For the third year in a row, SBU iCREATE (previously known as the SBU Innovation Lab) attended the Eastern Long Island Mini Maker Faire, which took place this year on June 10 at the Port Jefferson Maritime Explorium. The Maker Faire is a family-friendly showcase of the interesting things people — from engineers to artists — do in the spirit of innovation, creativity, resourcefulness and invention. SBU iCREATE was featured as one of the makers and showcased several different interactive activities including 3D Doodler pens, a PacMan robot maze, DIY arm braces, and 3D puzzles made of cardboard and balsa wood.
The PacMan maze, Google cardboards (VR) and 3D Doodler pens all use technology to capture the visitor’s attention. Not all of these new technologies are readily available to the average person or visitor. By exposing them to this new perspective, they are thinking in new ways. It inspires them to experiment and be creative by testing it out.
“There was one girl who was playing with the pen, but her father told her to let the other kids play, and she started crying because she didn’t make anything,” said iCREATE staffer Jennifer Ng. “Because she hadn’t used the pens for very long, I offered to help her make a house that she was able to take home. Instead of doing it for her though, I held the top end of the pen to guide her while she controlled the button, and after a little while, she was able to create a house with my help.”
The PacMan robot maze was a crowd favorite among children and their parents. Visitors raced each other by recording the amount of time it took for each person to go through it. This game introduces people to robotics in a simple, hands-on way that is fun and interactive. A whiteboard was on display listing peoples’ names, ages and times, which added a competitive edge as everyone wanted to have the fastest time.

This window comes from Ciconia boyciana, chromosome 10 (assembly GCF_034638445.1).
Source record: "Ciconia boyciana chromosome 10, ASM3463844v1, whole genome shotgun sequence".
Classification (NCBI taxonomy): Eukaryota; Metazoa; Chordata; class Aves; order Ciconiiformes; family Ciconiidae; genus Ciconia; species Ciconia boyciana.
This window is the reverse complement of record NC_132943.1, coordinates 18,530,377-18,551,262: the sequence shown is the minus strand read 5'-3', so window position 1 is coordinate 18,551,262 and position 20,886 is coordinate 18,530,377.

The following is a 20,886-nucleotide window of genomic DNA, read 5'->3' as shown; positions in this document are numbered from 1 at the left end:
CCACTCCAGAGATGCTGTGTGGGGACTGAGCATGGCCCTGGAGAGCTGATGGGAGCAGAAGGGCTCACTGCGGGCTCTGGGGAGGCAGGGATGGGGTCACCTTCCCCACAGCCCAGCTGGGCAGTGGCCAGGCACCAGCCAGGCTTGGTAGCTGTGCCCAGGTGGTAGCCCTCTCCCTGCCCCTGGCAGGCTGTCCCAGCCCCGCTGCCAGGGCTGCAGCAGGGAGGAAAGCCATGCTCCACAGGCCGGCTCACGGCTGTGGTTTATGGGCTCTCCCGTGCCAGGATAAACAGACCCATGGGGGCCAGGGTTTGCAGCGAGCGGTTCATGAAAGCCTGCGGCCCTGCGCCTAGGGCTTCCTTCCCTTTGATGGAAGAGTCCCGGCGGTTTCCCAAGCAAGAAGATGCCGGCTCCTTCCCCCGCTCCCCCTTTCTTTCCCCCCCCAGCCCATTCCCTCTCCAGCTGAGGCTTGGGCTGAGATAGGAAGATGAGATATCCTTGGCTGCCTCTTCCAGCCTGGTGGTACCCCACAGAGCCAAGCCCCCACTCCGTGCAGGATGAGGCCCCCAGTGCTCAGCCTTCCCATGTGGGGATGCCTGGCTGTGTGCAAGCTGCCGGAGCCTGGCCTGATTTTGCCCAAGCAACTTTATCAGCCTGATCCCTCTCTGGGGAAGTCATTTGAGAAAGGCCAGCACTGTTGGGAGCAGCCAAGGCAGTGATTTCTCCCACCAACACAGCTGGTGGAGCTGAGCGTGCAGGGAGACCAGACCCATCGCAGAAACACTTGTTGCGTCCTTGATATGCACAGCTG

“I think the concept of the PACMan race was the best way to teach by doing a learning game,”said iCREATE Director David Ecker. “This game was teaching them how to interact with a technology they were familiar with, the iPad, and control a robot that was strange to them. This allowed some of them to overcome any fear they had using the unknown robot, then develop a level of confidence to actually race around the maze. These are exactly the basics of learning through using a game platform.”
Staff members received constant questions about how the robots worked, how they moved the way they did, and even how much the Spheros were and where they could find one for their kids.
The 3D puzzles were prepared by staff member Ahsanul Torza with iCREATE’s new laser cutter. The puzzle was created by laser cutting the template out of the wood and punching out the pieces, which were then assembled to make a 3D object. Like the 3D Doodler pens, some take to it immediately while others take longer to adjust.
The DIY arm brace station came with its own background story. There was a hypothetical situation: “You are with a friend on a trip, or at a playground, when suddenly your friend falls and breaks their arm. The fastest the closest ambulance or medical help can arrive is several hours away, and the contact over the phone informs you to stabilize the arm so it does not break or shift any further. What do you do?”
Children had a number of supplies to work with, including gauze, cardboard pieces, string and band-aids. Participants had to think on the spot and create an arm brace of their own.
“It was great to see a lot of kids running around with the arm braces because this activity was applicable to real life and introduced skills that could be useful,” said Jennifer. “It showed kids that, even with limited supplies, they have the ability to create/build things they need.”
“As I see it, the hands-on activities that were developed and taught allowed the community to find a place to enhance their knowledge and skill set around new technology, which is why we exist, said David. “We allow new ideas to be developed and implemented through thinking, creating and innovating.”
— Tiffany Huang